4. 4. Additionally, I wondered to what extent all the participants, includ- ing the researcher, agree with the concept of NS. I suspect a discrep- ancy regarding the concept may have led to Jenkins’s interpretation of the participants’ attitudes as being contradictory. It has been pointed out that defining NS is a very complex matter (e.g., Davies, 1991; Kachru & Nelson, 1996; Paikeday, 1985; Phillipson, 1992; Rampton, 1990), yet it appears that the term NS was used uncritically without questioning the possibility of discrepant interpretations among the participants. Jenkins summarized NNES teachers’ perceptions for NES accents as “‘good,’ ‘perfect,’ ‘correct,’ ‘proficient,’ ‘competent,’ ‘flu- ent,’ ‘real,’ and ‘original English’” (p. 541). These comments suggest that the participants hold diverse notions about NES accents, ranging from a hypothesized ideal speaker to an image more closely tied to an actual speaker. I believe that the participants’ attitudes toward NES accents varied depending on the type of NES they were thinking about. Thus, the interpretation of the data requires clarification of the NS concept. ASSUMPTION 3: SELF CAN PROVIDE OTHER WITH A PREFABRICATED ELF IDENTITY It appears the underlying assumption that led Jenkins to conduct the study is that NNESs could take on a prefabricated ELF identity “as members of an international English-speaking community” (p. 535) if their attitudes and identities are well understood. As many studies have demonstrated, language learners develop their identity with consider- able negotiations while being exposed to various speakers (e.g., Kramsch, 1991; McKay & Wong, 1996; Norton, 1997; Ochs, 1993; Peirce, 1995). In other words, Englishes that NNESs use are the prod- ucts of constant reshaping while testing intelligibility and negotiating their identities rather than something provided by NESs. I believe Jenkins’s introduction of ELF was motivated by a desire to empower NNESs; nevertheless, I could not stop myself from seeing her attempt to design a pedagogical intervention by providing learners with a “learnable” or “teachable” target as keeping them in a powerless posi- tion, which resonates with the colonial practice pointed out by Kumaravadivelu (2003)—trying to provide the colonized with English that is just good enough for the colonizers without changing the status quo of English. As Jenkins is also aware, one of the factors that makes many NNES teachers reluctant to take on the ELF identity is that ELF is seen as a compromised target. For example, one participant commented that THE FORUM 607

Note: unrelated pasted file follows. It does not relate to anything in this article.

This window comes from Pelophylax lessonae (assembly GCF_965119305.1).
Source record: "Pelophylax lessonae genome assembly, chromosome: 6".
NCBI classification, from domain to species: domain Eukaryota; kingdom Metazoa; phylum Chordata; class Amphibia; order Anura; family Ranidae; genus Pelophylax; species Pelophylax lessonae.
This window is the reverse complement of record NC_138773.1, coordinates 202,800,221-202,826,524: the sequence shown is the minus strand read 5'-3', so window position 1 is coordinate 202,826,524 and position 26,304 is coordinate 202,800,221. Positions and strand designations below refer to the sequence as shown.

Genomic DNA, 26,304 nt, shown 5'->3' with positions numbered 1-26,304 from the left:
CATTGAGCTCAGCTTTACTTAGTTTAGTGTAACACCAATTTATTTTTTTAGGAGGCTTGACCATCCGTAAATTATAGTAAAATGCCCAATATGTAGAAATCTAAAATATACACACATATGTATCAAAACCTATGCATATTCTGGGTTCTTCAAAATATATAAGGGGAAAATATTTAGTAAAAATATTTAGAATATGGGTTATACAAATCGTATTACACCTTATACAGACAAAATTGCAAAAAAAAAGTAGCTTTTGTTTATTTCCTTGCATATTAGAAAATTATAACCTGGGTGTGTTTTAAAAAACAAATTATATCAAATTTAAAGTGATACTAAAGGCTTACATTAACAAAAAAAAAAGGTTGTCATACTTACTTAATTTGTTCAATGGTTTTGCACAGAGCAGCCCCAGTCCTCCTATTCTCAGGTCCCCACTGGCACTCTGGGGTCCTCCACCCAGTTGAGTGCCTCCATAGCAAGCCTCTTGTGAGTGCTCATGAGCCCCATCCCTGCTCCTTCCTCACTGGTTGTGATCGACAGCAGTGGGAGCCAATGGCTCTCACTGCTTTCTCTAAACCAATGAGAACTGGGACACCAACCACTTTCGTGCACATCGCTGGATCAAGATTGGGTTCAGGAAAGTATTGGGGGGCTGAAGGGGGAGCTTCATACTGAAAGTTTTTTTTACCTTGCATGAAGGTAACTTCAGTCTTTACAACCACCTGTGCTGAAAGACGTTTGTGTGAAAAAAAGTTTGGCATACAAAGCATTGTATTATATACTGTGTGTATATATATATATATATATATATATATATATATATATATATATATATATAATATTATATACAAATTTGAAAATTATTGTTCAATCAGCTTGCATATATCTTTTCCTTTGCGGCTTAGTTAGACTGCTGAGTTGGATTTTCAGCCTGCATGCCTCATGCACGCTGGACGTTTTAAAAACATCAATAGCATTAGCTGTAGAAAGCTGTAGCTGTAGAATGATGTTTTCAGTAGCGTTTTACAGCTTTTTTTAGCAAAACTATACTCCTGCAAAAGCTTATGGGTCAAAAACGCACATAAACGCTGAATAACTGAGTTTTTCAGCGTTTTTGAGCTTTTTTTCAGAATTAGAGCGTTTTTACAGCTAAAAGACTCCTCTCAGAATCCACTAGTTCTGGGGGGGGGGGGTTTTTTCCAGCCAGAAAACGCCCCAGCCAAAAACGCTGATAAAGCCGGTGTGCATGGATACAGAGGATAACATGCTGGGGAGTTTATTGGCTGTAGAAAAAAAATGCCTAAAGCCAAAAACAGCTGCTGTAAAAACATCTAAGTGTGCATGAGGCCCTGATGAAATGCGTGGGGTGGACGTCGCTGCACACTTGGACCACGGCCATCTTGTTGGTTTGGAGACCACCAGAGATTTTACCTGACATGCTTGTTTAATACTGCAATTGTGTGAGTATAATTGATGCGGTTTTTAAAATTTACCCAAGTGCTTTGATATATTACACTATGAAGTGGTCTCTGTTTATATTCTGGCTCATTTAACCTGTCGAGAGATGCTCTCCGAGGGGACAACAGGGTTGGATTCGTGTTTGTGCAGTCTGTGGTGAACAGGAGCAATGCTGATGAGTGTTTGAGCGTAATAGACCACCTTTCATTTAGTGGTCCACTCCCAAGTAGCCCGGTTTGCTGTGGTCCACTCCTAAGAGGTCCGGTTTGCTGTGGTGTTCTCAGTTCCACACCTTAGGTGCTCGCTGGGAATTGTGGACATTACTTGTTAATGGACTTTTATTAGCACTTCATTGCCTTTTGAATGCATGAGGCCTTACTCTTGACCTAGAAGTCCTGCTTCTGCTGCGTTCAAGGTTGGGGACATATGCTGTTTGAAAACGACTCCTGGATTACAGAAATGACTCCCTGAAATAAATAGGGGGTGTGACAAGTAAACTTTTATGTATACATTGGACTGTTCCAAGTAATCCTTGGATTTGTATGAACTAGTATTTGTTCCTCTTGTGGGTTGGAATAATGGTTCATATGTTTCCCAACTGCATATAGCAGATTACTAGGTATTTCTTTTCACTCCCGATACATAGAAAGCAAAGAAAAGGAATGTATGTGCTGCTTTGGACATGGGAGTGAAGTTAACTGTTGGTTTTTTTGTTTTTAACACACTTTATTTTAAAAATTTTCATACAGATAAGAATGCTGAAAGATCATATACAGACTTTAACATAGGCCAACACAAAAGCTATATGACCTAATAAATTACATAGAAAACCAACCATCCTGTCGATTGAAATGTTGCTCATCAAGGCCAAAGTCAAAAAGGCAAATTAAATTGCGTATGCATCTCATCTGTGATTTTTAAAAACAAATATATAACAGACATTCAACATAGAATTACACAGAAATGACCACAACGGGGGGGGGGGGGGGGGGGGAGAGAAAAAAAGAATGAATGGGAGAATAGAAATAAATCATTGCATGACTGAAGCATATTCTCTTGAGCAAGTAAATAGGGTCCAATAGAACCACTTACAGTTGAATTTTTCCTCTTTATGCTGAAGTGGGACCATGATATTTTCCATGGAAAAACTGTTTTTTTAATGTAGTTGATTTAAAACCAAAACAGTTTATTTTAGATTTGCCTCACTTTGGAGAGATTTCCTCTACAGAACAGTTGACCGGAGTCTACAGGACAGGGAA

5. 5. she “would teach it, but only because she regarded native-like pro- nunciation as beyond her students’ abilities” (p. 540). It may be pos- sible for learners to compromise if language is used solely for exchanging messages. However, language is also a means to express identity, and it is extremely difficult for learners to compromise their identity. The largest drawback of ELF as a means of expressing one’s identity is that the proposed ELF is a theorized pronunciation model that lacks NSs. There is no NS of ELF available as a model for learning. I believe that Jenkins herself recognizes that learning pronunciation is closely tied to learners’ identity, leading her to conduct the current study. However, I would ask how can learners identify with a model that does not have identifiable users? How many NESs are willing to identify with ELF identity as members of an international English-speaking com- munity? And is ELF for NESs as well, or only for NNESs to facilitate their participation in global communication? Jenkins states that “it seems likely that ELF pronunciation will only be taken up if teachers themselves ultimately see an ELF identity as providing their students with accents which will enhance rather than damage their future social and economic prospects internationally” (p. 542). It may be possible that the implementation of the ELF approach would gradually produce ELF users, and those users’ productions would someday be perceived as a socially and economically powerful model in the international community. However, if this is the goal, TESOL professionals need to critically examine the underlying motivation for making ELF a desira- ble model for NNESs. THE AUTHOR Mitsuo Kubota is an associate professor in the Foreign Language Department at Kansai Gaidai University, Hirakata, Japan, where he teaches sociolinguistics and gen- eral English courses. He is currently conducting research in an English classroom in a Japanese university context focusing on students’ construction, negotiation, and presentation of foreign language identities. REFERENCES Davies, A. (1991). The native speaker in applied linguistics. Edinburgh, Scotland: Edinburgh University Press. Jenkins, J. (2005). Implementing an international approach to English pro- nunciation: The role of teacher attitudes and identity. TESOL Quarterly, 39, 535–543. Kachru, B. B., & Nelson, C. L. (1996). World Englishes. In S. L. McKay & N. H. Hornberger (Eds.), Sociolinguistics and language teaching (pp. 71–102). Cambridge, England: Cambridge University Press. 608 TESOL QUARTERLY